At 16, having sprouted up to a handsome 6-foot-3, he was signed to a commercial modeling agency. By 19, he moved out of his family home and the dusty roads of Rimbey and started living on his own in Vancouver. There, he signed with a larger agency and began traveling the world, appearing in campaigns for brands like Levi’s, Neutrogena and Coca-Cola. “That’s when I really started to come into myself,” he says. “It’s when I started to meet more people who were like me: more Black people, more queer people. It was a whole new world.”
In 2009, at 23, he had enough work experience to qualify for a green card. He relocated to Brooklyn, where he turned his focus to acting. His break came in 2015, when he was brought in to read for a TV series based on a short film by Sarah Gertrude Shapiro, a former producer on The Bachelor. Bowyer-Chapman was cast in the pilot as Jay, a straight, womanizing, manipulative reality TV producer. When UnREAL was picked up to series, the network ordered the pilot reshot. Much of the cast was let go; when a call came from showrunner Marti Noxon, he was expecting the worst. “But she said, ‘We loved you, Jeffrey, more than we love Jay as written on the page. So we want to rewrite Jay to be modeled after you — beginning with him being an openly gay man,’ ” he recalls.
It was a moment of personal triumph as well as one of enormous relief. “I could finally be my fullest, authentic self,” he says, “and not live in fear of what had happened many times in the past — where straight, white, male producers would say, ‘Can you play straight? Are women going to fall in love with him?’ “
His entrée into the world of Drag Race came directly from UnREAL. “When doing press, so often the question thrown to me was, ‘Do you watch reality TV?’ And I said, ‘The only reality show I watch is RuPaul’s Drag Race.’ I guess I said it enough times that it got to producers and casting directors working on Drag Race.” He was further brought into the fold when he kept crossing paths with RuPaul and Drag Race judge Michelle Visage at Emmy events in 2016, when both series were up for awards: “We ended up spending day and night together, the three of us, going to different parties and such. We really found that we had so much in common.” Not long after, Bowyer-Chapman was invited to guest judge on the show’s ninth season, which found him sitting on a panel next to the late Naya Rivera. “I felt immediately at home,” he recalls.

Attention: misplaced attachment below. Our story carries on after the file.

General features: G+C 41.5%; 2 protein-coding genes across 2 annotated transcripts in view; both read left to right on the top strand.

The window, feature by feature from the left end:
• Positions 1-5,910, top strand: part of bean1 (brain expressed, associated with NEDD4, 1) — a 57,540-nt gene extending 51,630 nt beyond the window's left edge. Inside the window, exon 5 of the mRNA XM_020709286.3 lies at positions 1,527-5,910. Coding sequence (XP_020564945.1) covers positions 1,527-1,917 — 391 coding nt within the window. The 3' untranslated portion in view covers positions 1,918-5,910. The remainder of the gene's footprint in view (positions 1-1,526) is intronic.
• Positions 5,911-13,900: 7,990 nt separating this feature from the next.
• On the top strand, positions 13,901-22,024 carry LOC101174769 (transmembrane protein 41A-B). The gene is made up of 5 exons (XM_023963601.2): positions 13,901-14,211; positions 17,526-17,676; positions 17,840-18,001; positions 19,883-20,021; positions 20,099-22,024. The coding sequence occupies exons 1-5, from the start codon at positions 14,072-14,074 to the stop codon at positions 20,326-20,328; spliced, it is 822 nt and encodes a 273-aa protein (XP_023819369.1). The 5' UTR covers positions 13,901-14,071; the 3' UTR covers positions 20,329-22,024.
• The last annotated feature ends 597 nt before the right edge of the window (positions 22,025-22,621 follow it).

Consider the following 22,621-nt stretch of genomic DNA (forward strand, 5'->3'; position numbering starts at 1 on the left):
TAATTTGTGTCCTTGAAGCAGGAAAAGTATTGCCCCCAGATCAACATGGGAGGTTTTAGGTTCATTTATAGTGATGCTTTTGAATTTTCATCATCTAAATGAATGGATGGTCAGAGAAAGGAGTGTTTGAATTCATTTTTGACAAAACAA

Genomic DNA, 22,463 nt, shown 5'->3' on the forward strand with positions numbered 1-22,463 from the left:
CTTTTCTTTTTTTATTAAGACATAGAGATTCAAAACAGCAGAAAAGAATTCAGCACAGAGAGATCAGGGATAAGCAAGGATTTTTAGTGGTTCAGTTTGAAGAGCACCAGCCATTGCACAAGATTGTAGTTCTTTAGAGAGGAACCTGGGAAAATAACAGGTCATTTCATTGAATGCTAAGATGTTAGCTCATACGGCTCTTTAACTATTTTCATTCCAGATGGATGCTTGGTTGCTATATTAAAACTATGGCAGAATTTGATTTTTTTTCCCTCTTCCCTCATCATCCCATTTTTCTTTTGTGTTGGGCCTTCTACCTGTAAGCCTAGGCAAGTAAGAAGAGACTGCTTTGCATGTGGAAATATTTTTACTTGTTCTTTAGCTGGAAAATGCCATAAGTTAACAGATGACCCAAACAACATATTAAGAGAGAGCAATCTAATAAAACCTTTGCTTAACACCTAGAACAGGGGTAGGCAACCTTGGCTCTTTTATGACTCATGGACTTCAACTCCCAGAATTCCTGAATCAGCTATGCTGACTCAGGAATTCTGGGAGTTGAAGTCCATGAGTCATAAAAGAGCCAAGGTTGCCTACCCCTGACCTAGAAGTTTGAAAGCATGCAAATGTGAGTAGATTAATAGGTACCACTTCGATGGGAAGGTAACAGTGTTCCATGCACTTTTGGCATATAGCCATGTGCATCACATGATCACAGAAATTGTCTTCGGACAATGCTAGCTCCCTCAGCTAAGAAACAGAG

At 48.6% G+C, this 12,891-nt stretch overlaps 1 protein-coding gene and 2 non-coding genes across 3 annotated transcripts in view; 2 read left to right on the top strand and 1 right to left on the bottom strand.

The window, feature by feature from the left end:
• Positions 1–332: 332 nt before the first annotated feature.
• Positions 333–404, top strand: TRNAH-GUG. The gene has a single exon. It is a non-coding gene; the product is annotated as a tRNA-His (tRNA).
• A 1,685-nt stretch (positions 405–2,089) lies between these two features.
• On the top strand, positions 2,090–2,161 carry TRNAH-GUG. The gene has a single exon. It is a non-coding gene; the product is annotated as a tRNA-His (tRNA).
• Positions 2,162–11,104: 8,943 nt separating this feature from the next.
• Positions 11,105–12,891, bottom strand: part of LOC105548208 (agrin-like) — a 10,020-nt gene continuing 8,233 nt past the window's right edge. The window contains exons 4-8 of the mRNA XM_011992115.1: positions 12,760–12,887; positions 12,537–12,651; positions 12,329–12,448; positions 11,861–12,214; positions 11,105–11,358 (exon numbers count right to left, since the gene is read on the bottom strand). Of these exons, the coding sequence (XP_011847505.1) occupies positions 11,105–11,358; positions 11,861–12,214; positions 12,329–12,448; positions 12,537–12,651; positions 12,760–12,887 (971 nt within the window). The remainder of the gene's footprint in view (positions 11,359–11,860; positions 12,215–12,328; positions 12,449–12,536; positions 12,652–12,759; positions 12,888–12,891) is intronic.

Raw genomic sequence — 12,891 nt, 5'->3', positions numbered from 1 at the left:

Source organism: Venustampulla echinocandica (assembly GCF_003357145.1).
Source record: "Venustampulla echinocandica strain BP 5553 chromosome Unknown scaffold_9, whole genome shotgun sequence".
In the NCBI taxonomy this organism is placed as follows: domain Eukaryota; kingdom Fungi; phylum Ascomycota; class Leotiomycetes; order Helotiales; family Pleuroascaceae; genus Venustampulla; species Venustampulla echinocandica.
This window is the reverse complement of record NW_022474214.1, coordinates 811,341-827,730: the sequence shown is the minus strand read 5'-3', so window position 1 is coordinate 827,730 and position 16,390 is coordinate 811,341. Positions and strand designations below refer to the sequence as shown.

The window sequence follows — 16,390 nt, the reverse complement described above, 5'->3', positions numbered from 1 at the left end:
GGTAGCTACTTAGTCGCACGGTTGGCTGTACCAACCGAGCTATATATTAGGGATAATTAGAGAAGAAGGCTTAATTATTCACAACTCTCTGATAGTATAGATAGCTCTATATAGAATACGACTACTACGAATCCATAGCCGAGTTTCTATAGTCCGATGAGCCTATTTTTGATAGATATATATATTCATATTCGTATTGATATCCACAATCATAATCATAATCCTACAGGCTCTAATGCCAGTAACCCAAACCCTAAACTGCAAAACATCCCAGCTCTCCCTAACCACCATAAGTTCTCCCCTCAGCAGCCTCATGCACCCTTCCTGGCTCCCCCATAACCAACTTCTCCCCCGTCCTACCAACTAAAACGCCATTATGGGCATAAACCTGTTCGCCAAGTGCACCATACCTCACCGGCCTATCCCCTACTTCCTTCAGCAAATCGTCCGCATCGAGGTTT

He became part of the Drag Race family. So much so that Fenton Bailey and Randy Barbato — co-heads of World of Wonder, the Hollywood-based studio behind Drag Race — invited him in May 2019 to join Canada’s Drag Race among the show’s all-Canadian panel of judges. Filling out the roster were Brooke Lynn Hytes, runner-up on RuPaul’s Drag Race season 11, and Stacey McKenzie, a model and runway coach who appeared on America’s Next Top Model.
The day-to-day producing duties on Canada’s Drag Race fell not to Bailey and Barbato but to Crave and Blue Ant Media, a Toronto studio behind reality shows like Cabin Truckers and Killing Bigfoot. (Ownership of international versions varies. Some, like Canada’s Drag Race, are a format license, while some are co-produced and some are World of Wonder-produced.) Bowyer-Chapman says he immediately felt something different in the air on the Toronto set.
“I came into Canada’s Drag Race with a false sense of security because I had built that trust with the producers of the American show,” he says. “But this was a different set of producers. And I think they were trying to create something impactful and prove themselves along the way. As so, there are many instances where looking back I should have paid attention to my intuition and spoken up. And I didn’t.”
For example, he describes the moment, seconds before he walked into the show’s Werk Room (where contestants put their looks together for challenges) when the “white, gay, male showrunner pulled me aside, right before I was to meet the queens for the first time, and told me I was the ‘man-candy that was there for the queens to drool over.’ “